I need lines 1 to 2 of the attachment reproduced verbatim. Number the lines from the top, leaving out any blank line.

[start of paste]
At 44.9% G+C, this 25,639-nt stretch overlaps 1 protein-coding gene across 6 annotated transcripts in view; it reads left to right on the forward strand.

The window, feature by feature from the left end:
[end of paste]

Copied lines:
At 44.9% G+C, this 25,639-nt stretch overlaps 1 protein-coding gene across 6 annotated transcripts in view; it reads left to right on the forward strand.

The window, feature by feature from the left end: